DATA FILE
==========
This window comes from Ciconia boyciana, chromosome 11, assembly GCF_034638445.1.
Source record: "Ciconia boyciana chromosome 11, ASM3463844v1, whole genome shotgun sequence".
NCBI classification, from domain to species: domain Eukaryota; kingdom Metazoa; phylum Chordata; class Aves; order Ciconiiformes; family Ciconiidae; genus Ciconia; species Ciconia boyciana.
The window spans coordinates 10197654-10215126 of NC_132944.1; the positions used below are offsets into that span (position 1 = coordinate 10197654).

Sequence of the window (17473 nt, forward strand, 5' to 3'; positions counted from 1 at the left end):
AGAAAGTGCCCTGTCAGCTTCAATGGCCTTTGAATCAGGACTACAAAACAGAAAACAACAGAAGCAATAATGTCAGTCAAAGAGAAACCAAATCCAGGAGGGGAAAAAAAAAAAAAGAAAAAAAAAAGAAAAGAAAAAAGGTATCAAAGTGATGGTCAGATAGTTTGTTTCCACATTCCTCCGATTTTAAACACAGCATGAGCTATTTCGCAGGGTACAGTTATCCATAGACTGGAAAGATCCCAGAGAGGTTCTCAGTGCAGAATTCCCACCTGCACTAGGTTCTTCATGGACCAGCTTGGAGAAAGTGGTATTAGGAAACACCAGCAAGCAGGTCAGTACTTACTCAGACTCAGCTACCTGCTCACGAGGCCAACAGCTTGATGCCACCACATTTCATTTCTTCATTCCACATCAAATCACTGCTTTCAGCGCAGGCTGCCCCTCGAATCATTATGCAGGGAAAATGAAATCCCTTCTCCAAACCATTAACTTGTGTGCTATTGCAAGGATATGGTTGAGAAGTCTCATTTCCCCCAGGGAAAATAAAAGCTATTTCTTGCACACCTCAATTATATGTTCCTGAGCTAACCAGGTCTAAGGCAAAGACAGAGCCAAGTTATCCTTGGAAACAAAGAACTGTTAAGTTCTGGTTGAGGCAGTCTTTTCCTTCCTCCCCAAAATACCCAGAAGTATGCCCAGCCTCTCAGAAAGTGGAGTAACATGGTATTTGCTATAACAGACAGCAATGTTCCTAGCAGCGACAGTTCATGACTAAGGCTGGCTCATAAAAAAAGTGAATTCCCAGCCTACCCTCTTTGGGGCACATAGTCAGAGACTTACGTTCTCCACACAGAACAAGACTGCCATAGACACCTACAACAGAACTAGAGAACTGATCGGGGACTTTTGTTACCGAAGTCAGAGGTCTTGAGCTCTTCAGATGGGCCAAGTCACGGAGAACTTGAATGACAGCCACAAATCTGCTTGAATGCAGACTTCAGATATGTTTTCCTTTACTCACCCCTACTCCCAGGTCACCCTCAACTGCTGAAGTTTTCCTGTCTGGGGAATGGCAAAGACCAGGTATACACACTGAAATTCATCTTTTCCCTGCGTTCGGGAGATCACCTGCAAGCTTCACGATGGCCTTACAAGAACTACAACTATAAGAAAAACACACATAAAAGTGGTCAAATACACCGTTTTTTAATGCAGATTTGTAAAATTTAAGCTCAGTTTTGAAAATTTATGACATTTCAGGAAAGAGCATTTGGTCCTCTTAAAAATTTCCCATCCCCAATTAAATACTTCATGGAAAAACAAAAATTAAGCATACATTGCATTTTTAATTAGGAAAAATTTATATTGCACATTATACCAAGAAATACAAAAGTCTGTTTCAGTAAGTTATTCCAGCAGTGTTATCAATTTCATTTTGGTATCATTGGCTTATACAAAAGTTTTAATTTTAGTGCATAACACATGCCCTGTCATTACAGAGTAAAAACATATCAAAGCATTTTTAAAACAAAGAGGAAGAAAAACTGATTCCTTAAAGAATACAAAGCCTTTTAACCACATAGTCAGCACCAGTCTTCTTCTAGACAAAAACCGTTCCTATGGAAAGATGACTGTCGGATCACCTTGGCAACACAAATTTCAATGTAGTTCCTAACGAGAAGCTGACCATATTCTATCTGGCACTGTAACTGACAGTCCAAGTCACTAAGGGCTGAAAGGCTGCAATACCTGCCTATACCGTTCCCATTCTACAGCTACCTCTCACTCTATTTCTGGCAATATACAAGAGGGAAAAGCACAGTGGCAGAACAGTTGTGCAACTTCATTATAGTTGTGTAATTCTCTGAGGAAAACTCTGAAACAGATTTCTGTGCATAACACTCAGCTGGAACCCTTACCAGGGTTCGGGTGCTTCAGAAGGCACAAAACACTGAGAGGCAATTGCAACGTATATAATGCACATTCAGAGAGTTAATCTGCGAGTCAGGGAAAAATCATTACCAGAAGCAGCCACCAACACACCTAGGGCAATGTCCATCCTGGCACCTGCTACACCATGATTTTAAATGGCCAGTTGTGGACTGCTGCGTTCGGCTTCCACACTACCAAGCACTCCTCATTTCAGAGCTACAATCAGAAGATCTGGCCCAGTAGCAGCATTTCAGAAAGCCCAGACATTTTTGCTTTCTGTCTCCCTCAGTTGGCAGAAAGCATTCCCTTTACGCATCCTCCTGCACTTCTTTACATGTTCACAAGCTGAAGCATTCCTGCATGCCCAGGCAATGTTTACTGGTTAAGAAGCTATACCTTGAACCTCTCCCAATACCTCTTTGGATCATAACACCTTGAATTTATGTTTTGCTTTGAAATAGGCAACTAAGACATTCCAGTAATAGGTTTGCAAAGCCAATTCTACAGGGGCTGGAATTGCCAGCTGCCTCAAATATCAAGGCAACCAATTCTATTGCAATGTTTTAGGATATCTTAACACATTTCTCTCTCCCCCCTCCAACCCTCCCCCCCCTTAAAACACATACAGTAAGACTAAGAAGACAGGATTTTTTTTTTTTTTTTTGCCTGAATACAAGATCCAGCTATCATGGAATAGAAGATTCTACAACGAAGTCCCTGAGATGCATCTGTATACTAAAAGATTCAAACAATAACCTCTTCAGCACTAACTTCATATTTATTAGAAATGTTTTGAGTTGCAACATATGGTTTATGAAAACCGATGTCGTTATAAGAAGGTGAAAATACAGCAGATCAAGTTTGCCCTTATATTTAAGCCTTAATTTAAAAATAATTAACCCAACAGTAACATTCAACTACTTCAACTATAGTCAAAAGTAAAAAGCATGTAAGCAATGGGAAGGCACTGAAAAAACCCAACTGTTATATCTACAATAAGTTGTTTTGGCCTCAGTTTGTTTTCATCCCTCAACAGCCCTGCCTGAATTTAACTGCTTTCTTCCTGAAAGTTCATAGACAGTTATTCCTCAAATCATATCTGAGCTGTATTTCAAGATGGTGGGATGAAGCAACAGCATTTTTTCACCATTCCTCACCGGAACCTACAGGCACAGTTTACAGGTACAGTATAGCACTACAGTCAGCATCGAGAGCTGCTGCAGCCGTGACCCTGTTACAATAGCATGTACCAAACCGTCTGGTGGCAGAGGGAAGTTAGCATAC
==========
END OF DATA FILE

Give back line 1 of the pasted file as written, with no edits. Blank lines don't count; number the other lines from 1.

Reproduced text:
This window comes from Ciconia boyciana, chromosome 11, assembly GCF_034638445.1.